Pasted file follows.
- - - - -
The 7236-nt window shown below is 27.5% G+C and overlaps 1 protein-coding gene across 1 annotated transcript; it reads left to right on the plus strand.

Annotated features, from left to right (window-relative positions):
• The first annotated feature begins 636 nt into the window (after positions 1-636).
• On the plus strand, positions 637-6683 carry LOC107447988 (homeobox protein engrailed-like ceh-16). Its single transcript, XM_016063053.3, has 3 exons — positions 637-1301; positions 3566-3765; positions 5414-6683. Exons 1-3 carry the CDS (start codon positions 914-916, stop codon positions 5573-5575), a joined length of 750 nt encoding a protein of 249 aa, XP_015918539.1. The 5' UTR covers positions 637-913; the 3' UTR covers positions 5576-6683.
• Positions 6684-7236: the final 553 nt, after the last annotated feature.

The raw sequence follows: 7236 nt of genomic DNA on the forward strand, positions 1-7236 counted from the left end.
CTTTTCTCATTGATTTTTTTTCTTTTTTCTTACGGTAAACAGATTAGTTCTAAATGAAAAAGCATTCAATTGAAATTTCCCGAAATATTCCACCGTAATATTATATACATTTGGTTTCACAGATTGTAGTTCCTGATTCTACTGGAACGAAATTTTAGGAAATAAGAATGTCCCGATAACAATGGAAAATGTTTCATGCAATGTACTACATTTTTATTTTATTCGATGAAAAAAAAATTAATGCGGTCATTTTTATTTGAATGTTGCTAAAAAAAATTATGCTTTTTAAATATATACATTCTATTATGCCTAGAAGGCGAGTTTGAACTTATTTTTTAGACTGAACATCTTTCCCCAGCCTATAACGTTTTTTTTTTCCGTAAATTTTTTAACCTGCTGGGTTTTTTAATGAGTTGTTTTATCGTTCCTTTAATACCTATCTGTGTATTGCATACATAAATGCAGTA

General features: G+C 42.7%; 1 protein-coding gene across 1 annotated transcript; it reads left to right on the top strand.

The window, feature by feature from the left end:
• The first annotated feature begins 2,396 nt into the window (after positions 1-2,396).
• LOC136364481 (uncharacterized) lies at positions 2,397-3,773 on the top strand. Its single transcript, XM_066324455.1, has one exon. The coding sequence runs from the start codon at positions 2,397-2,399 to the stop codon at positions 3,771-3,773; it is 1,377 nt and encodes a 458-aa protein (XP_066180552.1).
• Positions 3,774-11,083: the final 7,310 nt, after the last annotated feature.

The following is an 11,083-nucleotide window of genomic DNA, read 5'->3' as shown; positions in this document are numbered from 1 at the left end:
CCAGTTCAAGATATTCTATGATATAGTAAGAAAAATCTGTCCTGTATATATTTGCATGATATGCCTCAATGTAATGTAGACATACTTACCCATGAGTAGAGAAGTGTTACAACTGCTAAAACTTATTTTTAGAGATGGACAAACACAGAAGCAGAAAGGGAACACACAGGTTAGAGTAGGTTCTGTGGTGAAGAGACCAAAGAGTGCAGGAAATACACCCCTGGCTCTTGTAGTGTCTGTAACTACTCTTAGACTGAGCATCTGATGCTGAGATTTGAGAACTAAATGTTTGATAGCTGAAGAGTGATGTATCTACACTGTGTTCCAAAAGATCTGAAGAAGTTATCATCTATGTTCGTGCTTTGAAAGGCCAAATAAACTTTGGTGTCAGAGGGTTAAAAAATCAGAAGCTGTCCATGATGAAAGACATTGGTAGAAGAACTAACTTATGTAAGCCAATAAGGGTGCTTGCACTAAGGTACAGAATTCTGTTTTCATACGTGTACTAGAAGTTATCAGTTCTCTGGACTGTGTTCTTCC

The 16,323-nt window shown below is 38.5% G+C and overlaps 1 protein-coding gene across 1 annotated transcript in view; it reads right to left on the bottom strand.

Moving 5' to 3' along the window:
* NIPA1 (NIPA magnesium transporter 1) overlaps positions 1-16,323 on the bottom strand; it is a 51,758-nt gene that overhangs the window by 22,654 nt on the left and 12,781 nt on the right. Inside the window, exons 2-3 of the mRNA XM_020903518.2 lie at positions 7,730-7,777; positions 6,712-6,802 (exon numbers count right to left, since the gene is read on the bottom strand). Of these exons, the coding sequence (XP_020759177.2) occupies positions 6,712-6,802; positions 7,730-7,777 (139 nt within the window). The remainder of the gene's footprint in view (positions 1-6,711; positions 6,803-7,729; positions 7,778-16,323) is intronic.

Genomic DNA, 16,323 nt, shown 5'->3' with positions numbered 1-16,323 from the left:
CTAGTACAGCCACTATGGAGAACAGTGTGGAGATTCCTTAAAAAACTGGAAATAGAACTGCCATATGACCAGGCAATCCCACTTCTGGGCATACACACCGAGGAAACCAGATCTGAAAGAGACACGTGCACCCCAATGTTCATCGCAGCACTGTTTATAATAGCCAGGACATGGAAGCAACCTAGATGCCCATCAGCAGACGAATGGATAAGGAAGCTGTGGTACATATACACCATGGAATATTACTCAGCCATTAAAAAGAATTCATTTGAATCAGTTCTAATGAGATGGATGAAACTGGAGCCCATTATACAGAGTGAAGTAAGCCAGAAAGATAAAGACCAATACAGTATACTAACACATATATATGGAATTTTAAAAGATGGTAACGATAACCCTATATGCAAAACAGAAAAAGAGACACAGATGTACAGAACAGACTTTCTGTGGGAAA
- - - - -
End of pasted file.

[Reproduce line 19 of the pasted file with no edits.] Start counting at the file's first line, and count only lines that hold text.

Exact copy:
CTAGTACAGCCACTATGGAGAACAGTGTGGAGATTCCTTAAAAAACTGGAAATAGAACTGCCATATGACCAGGCAATCCCACTTCTGGGCATACACACCGAGGAAACCAGATCTGAAAGAGACACGTGCACCCCAATGTTCATCGCAGCACTGTTTATAATAGCCAGGACATGGAAGCAACCTAGATGCCCATCAGCAGACGAATGGATAAGGAAGCTGTGGTACATATACACCATGGAATATTACTCAGCCATTAAAAAGAATTCATTTGAATCAGTTCTAATGAGATGGATGAAACTGGAGCCCATTATACAGAGTGAAGTAAGCCAGAAAGATAAAGACCAATACAGTATACTAACACATATATATGGAATTTTAAAAGATGGTAACGATAACCCTATATGCAAAACAGAAAAAGAGACACAGATGTACAGAACAGACTTTCTGTGGGAAA